Books to Read in the Dark
There may be one small upside to the power going out. You can finally sit down and read the books you've been studiously ignoring.
There may be one small upside to the power going out, as it has been in parts of New York City, D.C., Connecticut, Virginia, North Carolina, Long Island, and other East Coast cities, with the arrival of Sandy. You can finally sit down and read the books you've been ignoring in favor of HBO series and movies and catching up with the news and staying on top of Twitter. You can, quite literally, curl up with a good book—an act especially cozy given what's happening outside. Get a blanket, light a candle, make an evening of it. Add some wine and if there is more than one of you in your hurricane hideout, you can even read to each other, if that suits your fancy. But what should you read? Since we wouldn't suggest that you go outside and try to find a book right now (libraries and bookstores are closed, and even if they weren't, you should stay inside!), here are a few categories of reading you're likely to have just sitting around your book-laden abode, if and when you decide to look up from the computer, regardless of whatever type of reader you purport to be.
Scary books that will make Sandy seem less scary. On Friday we listed some of the favorite Halloween-time reads of some writers and readers we respect the opinion of immensely. Try any of those, equally effective in times of snor'easterncane, we'd dare say.
Your favorite books from childhood (or beyond). There is little to read that's cozier in feel than a book you've already read and loved. May we suggest From the Mixed-Up Files of Mrs. Basil E. Frankweiler? Or, go contemporary. Y.A. books in general (old or new) tend to reach out and grab you without the sort of intellectual distance that you get in fancy books for adults. So, it may be time to reread The Hunger Games trilogy, Harry Potter, or even—egad—Twilight. Whatever is compulsively engaging and addictive and will get you through the night, no judgments. Pride and Prejudice is a fantastic, reliable comfort read. Maybe it's time to re-read Donna Tartt's A Secret History, Michael Chabon's Wonder Boys, Fitzgerald's The Great Gatsby, Salinger's Nine Stories, Beverly Cleary's The Luckiest Girl, or—this list would not be complete without my favorite re-readable of all time, A Tree Grows in Brooklyn. See our re-readables list for more.
Books about the weather. Thematically appropriate tomes, like those listed by Flavorpill's Emily Temple in her recent list of stormy reads: Bleak House, Cloudy with a Chance of Meatballs, and, obviously, The Perfect Storm, as well as others, seem especially apropos. The Ice Storm? Unless those topical books are a little too much, in which case we'd suggest similarly weather-extreme tomes of a different character. Like, maybe, To Build a Fire, or, hey, even Judy Blume's Summer Sisters, to take you back to the warm, safe beach, in another time. Be creative! The Long, Hot Summer?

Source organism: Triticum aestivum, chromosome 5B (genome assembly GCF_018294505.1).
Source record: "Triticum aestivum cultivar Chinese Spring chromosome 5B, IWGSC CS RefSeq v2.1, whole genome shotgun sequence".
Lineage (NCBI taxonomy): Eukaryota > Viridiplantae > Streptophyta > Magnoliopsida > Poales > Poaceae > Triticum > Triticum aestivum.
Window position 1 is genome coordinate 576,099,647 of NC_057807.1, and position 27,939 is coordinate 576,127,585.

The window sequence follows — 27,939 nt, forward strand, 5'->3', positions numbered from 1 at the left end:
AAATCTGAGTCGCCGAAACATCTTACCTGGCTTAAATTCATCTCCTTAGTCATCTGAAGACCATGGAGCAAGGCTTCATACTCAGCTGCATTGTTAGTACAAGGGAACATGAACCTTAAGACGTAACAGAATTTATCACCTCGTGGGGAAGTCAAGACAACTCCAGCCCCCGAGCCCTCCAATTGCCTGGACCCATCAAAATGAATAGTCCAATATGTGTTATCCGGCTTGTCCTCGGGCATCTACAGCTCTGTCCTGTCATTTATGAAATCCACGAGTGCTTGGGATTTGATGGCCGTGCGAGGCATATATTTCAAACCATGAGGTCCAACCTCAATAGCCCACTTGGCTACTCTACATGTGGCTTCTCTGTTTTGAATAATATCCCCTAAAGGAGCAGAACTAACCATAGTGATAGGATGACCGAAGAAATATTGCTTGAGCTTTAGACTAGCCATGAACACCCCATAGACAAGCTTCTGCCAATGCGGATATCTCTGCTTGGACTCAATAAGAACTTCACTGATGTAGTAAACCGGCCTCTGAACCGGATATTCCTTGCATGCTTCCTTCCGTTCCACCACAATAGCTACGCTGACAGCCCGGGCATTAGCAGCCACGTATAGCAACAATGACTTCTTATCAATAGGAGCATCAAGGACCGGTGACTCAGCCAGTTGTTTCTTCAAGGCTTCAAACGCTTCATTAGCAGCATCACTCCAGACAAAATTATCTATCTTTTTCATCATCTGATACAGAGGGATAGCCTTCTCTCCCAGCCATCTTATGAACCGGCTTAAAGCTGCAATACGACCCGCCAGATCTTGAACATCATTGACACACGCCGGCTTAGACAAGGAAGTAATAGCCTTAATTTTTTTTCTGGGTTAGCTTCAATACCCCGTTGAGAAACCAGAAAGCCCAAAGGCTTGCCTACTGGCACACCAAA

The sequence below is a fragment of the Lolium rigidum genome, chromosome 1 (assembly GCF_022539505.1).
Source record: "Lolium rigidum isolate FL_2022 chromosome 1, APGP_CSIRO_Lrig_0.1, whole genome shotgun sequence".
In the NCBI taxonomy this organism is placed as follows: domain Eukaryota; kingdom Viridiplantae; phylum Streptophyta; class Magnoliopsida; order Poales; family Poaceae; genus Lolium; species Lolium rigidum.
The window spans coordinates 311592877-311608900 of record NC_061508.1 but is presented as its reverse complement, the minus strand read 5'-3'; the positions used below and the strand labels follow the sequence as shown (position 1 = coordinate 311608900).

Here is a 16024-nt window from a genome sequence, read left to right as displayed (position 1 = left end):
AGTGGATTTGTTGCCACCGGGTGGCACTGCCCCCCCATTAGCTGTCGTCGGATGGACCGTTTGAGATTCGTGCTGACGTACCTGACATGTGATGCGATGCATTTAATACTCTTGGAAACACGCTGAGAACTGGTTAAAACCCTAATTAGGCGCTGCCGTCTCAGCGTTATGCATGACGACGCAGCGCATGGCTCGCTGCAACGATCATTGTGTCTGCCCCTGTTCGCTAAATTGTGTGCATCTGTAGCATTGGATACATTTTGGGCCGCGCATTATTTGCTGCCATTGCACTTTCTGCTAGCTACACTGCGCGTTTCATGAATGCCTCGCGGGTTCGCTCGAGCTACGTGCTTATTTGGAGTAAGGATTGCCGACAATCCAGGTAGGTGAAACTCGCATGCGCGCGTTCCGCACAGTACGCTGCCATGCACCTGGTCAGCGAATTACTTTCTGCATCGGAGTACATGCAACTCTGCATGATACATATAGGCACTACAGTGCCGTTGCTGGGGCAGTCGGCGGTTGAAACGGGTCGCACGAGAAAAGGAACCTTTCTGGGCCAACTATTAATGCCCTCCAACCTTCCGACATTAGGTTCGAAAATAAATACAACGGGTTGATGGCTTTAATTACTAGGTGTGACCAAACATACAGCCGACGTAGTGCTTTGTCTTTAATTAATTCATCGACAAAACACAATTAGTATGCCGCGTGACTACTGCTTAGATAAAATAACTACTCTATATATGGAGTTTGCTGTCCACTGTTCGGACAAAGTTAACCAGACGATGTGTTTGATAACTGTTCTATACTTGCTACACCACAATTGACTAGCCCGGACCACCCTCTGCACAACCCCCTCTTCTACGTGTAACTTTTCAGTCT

Books that make you feel better because what their characters go through is far more harrowing and/or prolonged and/or unpleasant than your current situation. These are your perspective reads. Pick up something about the war—pick a war, any war. Gone With the Wind, The Book Thief, The Things They Carried, Hiroshima. True stories are good here, but fiction can work, too. Watership Down, maybe? A bit lighter: Try one of my personal comfort read favorites: Sue Grafton's A is for Alibi series of Kinsey Milhone detective stories. Or, completely different and absolutely heartbreaking but wonderful, in Y.A., John Green's fantastic The Fault in Our Stars cannot fail to give you a bit of perspective.
Books that are funny. Try Caitlin Moran's How to Be a Woman, Tina Fey's Bossypants, Joshua Ferris's And Then We Came to the End (which amused me endlessly), your favorite collection of David Sedaris essays ... whatever you personally consider hilarious, whether it's earnestly or ironically so. Though, in fairness, ironic humor doesn't get you very far in an epic storm. Read what you like. There's no time for the hurricane hate read.
The Unread. These are the books that you've been piling up on your nightstands or bookshelves or wherever and haven't read yet because you just haven't had time. You never have time! Still, they're the ones you really want to pay attention to, and yet, are always postponing opening because there are always other pressing things to do. The ones you've been saving for a special moment. For me, that's The Receptionist (by Janet Groth, receptionist at the New Yorker for two decades beginning in 1957); Jeffrey Eugenides' The Marriage Plot; and the upcoming Y.A. book, Colin Fischer. See also: All of your old New Yorkers you've been saving for the proverbial "rainy day," the Complete Pelican Shakespeare, Tolstoy's War and Peace, Amor Towles' Rules of Civility. Have 'em and haven't read 'em yet? Today's the day; tonight's the night; the special moment is now.
The Unfinished. If you've already gotten it started, pick up where you left off and go. Then move on up the list and repeat. If the power stays on, you'll just feel really great that you spent your hurricane time doing something worthwhile instead of simply watching the endless loop of hurricane news coverage and wincing at those poor weatherpeople set out into the waves to tell us we're in the midst of a "very bad" storm.
When you get back online, tell us what you read.